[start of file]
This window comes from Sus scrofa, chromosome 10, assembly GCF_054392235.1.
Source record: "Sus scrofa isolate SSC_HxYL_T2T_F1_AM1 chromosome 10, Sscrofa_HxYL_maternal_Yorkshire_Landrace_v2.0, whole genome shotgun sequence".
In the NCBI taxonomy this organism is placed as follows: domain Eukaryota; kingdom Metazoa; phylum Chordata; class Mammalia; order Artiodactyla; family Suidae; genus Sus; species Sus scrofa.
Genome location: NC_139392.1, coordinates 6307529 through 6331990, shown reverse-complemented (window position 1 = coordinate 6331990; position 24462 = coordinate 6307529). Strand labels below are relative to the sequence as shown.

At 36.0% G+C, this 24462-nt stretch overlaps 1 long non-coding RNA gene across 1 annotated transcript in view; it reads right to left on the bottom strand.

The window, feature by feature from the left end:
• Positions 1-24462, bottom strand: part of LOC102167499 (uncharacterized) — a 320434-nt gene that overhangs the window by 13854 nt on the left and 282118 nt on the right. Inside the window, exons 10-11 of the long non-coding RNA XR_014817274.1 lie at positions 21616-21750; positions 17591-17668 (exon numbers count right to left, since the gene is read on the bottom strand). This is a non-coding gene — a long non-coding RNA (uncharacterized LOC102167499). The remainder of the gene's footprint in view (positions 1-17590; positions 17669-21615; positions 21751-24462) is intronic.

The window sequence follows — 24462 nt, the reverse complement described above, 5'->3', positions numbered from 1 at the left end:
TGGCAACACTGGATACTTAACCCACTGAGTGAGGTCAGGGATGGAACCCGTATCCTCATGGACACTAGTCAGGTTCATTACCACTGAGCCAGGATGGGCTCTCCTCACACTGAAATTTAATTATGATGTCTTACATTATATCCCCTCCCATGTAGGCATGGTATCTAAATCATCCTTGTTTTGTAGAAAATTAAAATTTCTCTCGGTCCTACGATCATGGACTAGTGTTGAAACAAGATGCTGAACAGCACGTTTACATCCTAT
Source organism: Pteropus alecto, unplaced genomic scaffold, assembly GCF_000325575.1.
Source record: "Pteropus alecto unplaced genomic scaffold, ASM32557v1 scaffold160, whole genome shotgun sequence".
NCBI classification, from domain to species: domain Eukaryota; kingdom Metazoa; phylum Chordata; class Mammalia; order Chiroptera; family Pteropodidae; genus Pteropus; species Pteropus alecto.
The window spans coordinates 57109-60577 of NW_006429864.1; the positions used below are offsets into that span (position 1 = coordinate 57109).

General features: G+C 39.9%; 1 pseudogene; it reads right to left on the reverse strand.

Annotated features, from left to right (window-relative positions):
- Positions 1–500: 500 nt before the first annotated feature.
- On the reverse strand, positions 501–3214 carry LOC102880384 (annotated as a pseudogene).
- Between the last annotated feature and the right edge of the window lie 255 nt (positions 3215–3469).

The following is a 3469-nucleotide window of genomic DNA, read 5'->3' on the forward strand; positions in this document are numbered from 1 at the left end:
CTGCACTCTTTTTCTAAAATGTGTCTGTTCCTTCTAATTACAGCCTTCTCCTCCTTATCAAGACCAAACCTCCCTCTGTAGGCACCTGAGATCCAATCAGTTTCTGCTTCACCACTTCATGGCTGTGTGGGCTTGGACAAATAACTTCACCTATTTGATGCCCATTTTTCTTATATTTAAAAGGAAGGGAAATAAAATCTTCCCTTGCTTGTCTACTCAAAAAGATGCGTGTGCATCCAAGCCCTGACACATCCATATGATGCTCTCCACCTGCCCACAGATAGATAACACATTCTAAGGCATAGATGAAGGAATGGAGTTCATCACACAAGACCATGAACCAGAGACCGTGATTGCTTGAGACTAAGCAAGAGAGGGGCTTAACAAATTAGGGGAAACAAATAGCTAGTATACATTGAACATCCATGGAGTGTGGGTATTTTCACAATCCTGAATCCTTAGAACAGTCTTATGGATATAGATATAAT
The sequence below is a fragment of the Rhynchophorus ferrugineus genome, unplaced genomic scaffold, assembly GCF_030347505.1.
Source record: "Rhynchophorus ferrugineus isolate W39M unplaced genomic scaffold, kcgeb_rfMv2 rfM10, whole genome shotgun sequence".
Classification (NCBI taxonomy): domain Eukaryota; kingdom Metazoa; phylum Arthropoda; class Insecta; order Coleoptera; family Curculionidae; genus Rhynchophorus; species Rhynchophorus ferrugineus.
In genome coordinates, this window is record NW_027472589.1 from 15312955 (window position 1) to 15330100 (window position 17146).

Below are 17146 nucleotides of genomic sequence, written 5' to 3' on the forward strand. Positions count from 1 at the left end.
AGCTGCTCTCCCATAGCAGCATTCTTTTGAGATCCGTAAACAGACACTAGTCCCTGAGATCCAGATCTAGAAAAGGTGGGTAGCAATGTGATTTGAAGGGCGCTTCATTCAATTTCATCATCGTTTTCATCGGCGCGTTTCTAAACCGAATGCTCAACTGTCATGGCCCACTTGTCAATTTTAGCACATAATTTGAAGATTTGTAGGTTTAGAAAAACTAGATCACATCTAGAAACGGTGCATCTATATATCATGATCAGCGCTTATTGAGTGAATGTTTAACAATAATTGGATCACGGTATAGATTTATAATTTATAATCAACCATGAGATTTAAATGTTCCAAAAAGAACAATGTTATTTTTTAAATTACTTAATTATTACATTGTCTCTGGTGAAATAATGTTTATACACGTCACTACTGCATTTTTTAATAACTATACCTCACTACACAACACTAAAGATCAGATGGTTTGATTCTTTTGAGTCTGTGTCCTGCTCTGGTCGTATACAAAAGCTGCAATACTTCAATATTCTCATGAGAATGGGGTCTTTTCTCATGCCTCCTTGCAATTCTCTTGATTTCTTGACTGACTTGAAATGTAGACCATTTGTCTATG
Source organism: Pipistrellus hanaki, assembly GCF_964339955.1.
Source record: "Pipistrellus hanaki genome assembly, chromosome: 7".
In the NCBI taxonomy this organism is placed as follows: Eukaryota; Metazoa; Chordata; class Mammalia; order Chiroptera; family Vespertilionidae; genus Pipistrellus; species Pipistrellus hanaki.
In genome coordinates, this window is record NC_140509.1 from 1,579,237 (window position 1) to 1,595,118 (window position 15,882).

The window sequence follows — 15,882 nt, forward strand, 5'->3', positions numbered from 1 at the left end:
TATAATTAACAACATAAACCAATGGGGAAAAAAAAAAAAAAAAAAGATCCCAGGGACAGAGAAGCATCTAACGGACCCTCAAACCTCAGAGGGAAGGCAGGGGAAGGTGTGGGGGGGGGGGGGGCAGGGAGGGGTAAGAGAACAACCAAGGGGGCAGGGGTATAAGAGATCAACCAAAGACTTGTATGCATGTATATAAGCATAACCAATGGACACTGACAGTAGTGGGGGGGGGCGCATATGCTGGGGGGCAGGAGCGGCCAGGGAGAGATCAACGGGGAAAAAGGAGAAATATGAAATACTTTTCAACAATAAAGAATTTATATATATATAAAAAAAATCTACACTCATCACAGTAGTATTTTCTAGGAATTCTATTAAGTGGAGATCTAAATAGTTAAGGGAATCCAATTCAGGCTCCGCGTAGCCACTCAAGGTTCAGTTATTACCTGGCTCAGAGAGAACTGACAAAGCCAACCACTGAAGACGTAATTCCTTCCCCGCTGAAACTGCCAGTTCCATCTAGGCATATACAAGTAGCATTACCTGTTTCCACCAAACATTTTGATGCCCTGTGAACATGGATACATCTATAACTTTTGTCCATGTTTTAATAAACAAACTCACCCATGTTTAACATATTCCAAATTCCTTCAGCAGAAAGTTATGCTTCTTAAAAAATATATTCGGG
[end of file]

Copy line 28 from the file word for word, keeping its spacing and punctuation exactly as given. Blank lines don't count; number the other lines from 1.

Source record: "Pipistrellus hanaki genome assembly, chromosome: 7".